Lastly, where a reseller or facilities-based carrier wishes to purchase facilities from another carrier, carriers should not be compelled to maintain legacy analog networks for this purpose. If consumer welfare is the Commission’s concern, then resellers should purchase digital facilities thereby furthering the use of more advanced technologies for the provision of broadband access.

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Has net neutrality decision impacted trading in the telecom sector?

Today the United States Court of Appeals-District of Columbia gave the Federal Communications Commission a victory, holding that the agency has the statutory authority to reclassify broadband providers as telecommunications companies as opposed to the industry favored status of information service providers. Broadband providers and their supporters have vowed that the fight is not over, telegraphing the probability of obtaining a ruling from the full bench of the appellate court or, going all the way to the United States Supreme Court.

The telecommunications services sector seemed to have shrugged off the ruling. The Thomson Reuters G7 Telecoms Sector Index registered a .06% decline at the end of the trading day. The sectors biggest players, AT&T and Verizon, saw their stock values increase .47% and .80% respectively. The response is not surprising since broadband operators such as AT&T, Verizon, and Comcast have been providing their high-speed access services pursuant to an open internet philosophy for decades. Their primary argument has been that broadband regulation should be conducted with a light touch and that throttling access speeds or discriminating against certain content or websites would be bad for business given the level of competition that they face.

Wall Street, unlike the Commission, has not been afraid to declare how competitive the telecommunications sector is. Charles Schwab analyst Brad Sorensen had this to say in a recent report about the telecommunications services sector:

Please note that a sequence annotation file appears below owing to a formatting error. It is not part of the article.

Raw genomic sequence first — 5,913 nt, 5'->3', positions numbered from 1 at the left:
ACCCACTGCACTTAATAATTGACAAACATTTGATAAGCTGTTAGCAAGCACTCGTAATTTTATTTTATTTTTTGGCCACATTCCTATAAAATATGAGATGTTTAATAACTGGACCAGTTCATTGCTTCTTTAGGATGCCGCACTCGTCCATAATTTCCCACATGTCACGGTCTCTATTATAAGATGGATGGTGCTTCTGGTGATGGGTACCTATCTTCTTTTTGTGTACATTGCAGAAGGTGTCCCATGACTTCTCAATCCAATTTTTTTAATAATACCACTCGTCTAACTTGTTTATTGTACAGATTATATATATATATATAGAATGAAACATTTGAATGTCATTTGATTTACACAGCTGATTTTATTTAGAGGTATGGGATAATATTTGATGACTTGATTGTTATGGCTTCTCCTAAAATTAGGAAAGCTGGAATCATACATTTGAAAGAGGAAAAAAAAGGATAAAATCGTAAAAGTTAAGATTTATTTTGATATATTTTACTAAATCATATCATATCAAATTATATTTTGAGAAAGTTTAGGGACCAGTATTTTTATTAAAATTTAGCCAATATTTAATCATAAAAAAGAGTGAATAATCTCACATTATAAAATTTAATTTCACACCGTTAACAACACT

“The telecom sector is certainly not what it was a couple of decades ago, although some investors may not realize it yet. The days of near-monopolistic control of landlines are long gone. These days the sector is driven by fierce competition, with new ways of communicating continually entering the market, and consistent—and expensive—upgrade cycles. To us, this reduces the traditional defensive appeal of the telecom sector.”

The court avoided the question of market power and deferred to the Commission’s predictive judgment on telecommunications companies willingness to invest in broadband network deployment. Although the sector has long left the monopoly environment existing prior to the passage of the Telecommunications Act of 1996, should traders consider not only a throwback to the regulatory world of the 1990s that the court’s ruling has cemented but reorganization of the sector that resembles the Ma Bell days?

The 1990s were the pre-convergence days. Carriers followed a silo model separating, in the case of larger local exchange companies, their long distance operations from their local exchange operations. In order to avoid the disruption that may ensure from increased complaints regarding perceived throttling, suspected paid prioritization, and misunderstood network management techniques, what if larger carriers like AT&T and Verizon decided to spin off their newly created “utility” pieces and focused on providing backbone, mid-mile, advertising, content delivery, and special access services? State public utility commissions, long shut out of the broadband regulatory game, may now view the courts ruling as permission to re-enter the regulatory fray.